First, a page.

Gunston Hall is a colonial estate in Fairfax County, Va., about 15 miles down
the Potomac River from Alexandria and not far from Mount Vernon. Built between
1755 and 1758, it is a representative piece of Virginia's colonial architecture
and has been designated a national shrine. Gunston Hall was the home of George
Mason, one of Virginia's outstanding Revolutionary figures. In addition to
serving in the Constitutional Convention, Mason was prominent in drafting the
first constitution of Virginia and was the author of the Virginia Declaration of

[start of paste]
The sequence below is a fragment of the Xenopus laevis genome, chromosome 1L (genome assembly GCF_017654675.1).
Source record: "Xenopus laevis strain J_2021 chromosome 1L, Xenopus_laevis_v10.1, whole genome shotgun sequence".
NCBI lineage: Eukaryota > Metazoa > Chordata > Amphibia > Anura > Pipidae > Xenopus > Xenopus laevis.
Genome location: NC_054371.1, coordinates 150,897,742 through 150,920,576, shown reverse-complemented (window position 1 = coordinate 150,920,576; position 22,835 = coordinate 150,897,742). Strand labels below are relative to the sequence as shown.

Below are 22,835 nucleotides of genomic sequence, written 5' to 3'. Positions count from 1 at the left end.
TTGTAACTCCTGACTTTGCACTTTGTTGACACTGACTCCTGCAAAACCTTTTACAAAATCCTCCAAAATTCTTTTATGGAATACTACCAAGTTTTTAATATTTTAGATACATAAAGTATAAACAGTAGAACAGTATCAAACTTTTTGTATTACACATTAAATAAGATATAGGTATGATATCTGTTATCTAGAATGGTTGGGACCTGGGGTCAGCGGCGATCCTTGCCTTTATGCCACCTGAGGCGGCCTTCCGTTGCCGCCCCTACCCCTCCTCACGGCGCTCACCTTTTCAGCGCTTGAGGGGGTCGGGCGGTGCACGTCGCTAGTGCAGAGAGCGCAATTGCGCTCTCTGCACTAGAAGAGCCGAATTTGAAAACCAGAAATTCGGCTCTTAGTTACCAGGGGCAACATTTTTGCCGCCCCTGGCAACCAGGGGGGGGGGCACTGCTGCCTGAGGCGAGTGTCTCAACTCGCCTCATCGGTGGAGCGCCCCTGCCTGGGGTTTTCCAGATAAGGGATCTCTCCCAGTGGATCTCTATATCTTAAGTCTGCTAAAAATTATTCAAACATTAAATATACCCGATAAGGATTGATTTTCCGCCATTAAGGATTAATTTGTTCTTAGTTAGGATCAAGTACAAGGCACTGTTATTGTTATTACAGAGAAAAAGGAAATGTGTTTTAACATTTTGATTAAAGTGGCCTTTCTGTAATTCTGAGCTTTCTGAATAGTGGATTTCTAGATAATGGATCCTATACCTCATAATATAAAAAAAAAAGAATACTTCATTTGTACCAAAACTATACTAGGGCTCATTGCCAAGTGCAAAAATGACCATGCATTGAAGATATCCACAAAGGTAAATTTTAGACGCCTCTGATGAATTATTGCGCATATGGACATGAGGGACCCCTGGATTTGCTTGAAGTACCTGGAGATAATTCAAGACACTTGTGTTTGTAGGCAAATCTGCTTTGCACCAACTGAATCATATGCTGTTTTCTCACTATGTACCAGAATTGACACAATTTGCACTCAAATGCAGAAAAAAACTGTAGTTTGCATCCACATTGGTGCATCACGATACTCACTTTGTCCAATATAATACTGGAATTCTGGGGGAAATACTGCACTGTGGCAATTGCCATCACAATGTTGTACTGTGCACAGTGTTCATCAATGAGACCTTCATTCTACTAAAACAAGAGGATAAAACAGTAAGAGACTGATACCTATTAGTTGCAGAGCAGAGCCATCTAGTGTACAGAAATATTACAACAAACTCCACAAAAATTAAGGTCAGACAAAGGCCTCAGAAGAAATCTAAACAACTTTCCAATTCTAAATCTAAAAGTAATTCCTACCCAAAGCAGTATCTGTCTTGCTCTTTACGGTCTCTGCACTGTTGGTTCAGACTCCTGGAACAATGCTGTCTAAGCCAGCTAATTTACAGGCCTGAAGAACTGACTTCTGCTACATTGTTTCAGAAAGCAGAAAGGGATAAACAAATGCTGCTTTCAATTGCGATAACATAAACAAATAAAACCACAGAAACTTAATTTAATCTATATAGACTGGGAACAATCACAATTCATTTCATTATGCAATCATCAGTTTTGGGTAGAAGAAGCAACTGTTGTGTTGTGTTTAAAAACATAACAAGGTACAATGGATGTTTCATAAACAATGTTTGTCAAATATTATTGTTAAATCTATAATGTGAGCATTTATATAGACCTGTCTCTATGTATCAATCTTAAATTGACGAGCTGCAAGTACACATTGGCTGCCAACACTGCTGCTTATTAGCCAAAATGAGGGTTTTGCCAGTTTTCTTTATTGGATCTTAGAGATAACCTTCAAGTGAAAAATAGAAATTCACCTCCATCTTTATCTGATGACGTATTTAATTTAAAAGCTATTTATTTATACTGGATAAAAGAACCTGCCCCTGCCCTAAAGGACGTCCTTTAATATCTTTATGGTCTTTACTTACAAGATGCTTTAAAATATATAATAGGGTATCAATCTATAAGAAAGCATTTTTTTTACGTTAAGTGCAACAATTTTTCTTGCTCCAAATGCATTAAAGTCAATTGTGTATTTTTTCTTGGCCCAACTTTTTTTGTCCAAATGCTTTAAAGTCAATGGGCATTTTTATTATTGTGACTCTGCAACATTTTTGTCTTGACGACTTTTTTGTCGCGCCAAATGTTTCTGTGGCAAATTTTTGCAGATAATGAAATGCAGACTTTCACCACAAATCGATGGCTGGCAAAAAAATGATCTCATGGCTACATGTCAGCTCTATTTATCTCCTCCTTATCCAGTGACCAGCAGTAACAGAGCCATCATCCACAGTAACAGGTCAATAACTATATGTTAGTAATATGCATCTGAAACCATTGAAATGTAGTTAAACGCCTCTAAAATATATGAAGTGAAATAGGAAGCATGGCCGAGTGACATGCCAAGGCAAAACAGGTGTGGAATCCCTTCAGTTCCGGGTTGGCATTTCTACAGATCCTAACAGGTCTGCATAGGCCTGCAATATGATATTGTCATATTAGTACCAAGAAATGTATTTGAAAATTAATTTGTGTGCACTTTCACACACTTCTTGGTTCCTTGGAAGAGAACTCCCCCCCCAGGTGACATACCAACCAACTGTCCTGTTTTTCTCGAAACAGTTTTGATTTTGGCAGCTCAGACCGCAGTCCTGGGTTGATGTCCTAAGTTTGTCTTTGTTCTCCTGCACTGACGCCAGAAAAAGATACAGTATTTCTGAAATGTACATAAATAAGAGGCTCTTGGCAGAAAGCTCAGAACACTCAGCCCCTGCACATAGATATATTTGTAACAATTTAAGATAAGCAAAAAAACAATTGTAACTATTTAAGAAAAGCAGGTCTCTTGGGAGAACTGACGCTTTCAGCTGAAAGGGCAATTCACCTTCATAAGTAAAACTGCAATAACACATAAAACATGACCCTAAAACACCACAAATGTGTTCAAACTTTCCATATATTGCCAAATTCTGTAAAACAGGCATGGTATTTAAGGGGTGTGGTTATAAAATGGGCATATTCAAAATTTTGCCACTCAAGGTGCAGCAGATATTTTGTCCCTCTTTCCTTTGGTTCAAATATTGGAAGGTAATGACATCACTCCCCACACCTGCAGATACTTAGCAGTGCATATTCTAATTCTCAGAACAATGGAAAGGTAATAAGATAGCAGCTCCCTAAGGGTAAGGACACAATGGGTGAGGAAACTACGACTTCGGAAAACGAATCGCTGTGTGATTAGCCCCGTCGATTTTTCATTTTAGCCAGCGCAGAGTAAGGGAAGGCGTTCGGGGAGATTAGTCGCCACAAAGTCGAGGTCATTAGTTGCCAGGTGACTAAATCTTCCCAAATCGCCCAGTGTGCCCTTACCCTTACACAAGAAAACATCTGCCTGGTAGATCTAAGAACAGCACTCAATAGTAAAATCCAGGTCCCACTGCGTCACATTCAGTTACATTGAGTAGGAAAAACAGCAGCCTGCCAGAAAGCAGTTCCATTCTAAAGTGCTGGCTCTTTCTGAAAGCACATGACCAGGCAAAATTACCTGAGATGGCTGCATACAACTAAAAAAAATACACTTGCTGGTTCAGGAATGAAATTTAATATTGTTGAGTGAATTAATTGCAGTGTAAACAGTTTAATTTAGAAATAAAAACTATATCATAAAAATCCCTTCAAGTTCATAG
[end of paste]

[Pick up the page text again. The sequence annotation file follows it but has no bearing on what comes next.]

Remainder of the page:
Rights, which served as the prototype for the Bill of Rights, the first 10
amendments to the Constitution of the United States. You may visit the plantation
which is now a National Historic Landmark.
The original Gunston Hall is located in Codsall, Staffordshire, England. At first it was called "Gunstone Hall" which is the name of a small hamlet nearby. The building dates back to the 15th century and was originally owned by a cousin of George Mason. George Mason came to Virginia after the defeat of Charles II in the Battle of Worcester in 1651. The picture shows the part of the original that survives which today functions as a livery. The photo and history were provided by Jackie LaRaia of the Gunston Hall estate. More information is available at: gunstonhall.org.